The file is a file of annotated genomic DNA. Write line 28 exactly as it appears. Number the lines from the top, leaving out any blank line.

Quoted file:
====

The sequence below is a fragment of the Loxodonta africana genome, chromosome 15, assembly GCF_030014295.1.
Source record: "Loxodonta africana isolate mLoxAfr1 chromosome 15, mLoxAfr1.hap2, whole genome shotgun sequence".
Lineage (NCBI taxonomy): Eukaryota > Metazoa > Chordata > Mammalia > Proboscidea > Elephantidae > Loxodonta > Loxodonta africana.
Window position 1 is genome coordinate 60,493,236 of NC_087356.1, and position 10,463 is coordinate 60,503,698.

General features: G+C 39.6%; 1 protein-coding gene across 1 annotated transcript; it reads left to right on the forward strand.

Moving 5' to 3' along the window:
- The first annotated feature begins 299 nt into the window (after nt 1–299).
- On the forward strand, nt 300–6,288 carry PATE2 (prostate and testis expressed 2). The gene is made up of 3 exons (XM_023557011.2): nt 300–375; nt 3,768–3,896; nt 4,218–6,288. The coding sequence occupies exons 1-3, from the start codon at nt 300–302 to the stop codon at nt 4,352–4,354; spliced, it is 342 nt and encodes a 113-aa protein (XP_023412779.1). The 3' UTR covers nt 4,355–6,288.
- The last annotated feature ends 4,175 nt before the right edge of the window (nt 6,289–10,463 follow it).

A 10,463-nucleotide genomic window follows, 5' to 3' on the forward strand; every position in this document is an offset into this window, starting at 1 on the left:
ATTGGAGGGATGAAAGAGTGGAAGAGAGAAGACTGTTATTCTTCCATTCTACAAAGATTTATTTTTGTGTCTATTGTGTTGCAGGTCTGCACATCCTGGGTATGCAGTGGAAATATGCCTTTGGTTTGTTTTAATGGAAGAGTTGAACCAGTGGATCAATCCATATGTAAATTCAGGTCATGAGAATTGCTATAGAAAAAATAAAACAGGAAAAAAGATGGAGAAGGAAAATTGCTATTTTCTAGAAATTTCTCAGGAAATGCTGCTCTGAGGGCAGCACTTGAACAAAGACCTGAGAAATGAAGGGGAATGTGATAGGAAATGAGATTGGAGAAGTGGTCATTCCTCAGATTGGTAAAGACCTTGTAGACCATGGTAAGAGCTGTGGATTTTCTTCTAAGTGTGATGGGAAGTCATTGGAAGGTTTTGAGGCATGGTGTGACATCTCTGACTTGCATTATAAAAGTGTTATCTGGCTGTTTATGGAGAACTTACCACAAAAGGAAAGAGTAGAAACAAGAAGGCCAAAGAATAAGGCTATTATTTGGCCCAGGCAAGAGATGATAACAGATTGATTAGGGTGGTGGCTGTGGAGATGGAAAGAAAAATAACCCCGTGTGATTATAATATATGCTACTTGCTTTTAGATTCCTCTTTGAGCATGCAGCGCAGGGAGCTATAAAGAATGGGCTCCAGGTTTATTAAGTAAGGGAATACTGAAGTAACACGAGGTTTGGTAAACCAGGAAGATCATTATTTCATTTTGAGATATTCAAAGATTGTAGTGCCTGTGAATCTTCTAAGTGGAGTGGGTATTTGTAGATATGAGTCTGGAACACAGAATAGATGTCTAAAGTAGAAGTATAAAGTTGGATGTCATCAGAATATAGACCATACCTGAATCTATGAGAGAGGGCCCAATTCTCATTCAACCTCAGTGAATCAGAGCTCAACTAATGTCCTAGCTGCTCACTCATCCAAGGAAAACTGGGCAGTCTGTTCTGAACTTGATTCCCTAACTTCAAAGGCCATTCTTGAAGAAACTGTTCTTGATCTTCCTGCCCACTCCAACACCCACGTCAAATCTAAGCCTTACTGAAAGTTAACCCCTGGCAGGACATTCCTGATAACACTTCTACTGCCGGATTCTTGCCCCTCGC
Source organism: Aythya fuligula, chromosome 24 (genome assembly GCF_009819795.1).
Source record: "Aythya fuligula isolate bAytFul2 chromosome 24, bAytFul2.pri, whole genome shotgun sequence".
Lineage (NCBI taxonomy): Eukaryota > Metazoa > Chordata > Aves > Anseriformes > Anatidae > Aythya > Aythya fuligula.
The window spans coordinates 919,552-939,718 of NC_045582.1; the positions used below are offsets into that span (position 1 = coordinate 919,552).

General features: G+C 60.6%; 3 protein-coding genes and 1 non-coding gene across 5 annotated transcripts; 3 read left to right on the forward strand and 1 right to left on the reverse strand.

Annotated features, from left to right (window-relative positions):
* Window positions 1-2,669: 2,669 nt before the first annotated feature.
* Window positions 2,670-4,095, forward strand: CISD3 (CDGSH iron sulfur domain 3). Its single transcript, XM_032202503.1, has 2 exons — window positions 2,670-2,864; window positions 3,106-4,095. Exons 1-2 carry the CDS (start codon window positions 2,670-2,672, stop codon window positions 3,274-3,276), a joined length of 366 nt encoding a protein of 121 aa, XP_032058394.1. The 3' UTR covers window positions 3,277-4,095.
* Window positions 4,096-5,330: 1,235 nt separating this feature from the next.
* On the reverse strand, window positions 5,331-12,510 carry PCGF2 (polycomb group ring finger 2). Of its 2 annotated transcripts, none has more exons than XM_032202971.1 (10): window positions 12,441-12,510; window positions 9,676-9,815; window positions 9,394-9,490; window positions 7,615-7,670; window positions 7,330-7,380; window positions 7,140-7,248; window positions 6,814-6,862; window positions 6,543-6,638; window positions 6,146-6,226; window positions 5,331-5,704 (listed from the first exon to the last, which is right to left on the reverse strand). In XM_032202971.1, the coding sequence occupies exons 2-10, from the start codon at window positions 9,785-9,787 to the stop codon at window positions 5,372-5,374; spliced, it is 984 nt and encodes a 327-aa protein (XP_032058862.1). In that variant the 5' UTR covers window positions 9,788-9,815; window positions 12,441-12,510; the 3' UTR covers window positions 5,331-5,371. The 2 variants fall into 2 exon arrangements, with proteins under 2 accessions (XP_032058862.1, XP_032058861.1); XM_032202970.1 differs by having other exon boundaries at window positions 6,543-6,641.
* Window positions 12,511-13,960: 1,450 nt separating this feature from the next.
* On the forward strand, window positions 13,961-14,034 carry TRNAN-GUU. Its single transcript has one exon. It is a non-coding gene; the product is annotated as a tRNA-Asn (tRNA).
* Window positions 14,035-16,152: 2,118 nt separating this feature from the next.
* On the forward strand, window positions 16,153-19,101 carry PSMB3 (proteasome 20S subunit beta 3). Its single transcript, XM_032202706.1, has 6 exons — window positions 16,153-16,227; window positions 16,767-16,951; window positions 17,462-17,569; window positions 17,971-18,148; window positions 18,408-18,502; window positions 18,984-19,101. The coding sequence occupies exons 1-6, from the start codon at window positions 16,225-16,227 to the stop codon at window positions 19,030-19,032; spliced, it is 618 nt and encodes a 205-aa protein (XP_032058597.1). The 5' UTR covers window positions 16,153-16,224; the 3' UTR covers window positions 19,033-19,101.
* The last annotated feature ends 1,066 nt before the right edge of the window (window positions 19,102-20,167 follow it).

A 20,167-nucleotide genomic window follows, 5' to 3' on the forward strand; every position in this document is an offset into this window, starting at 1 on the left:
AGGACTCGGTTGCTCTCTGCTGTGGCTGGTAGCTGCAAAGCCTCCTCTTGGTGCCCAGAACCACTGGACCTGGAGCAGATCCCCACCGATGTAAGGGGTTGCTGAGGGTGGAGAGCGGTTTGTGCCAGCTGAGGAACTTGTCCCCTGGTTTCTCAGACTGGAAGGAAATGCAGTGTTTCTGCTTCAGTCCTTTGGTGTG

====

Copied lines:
AGGACTCGGTTGCTCTCTGCTGTGGCTGGTAGCTGCAAAGCCTCCTCTTGGTGCCCAGAACCACTGGACCTGGAGCAGATCCCCACCGATGTAAGGGGTTGCTGAGGGTGGAGAGCGGTTTGTGCCAGCTGAGGAACTTGTCCCCTGGTTTCTCAGACTGGAAGGAAATGCAGTGTTTCTGCTTCAGTCCTTTGGTGTG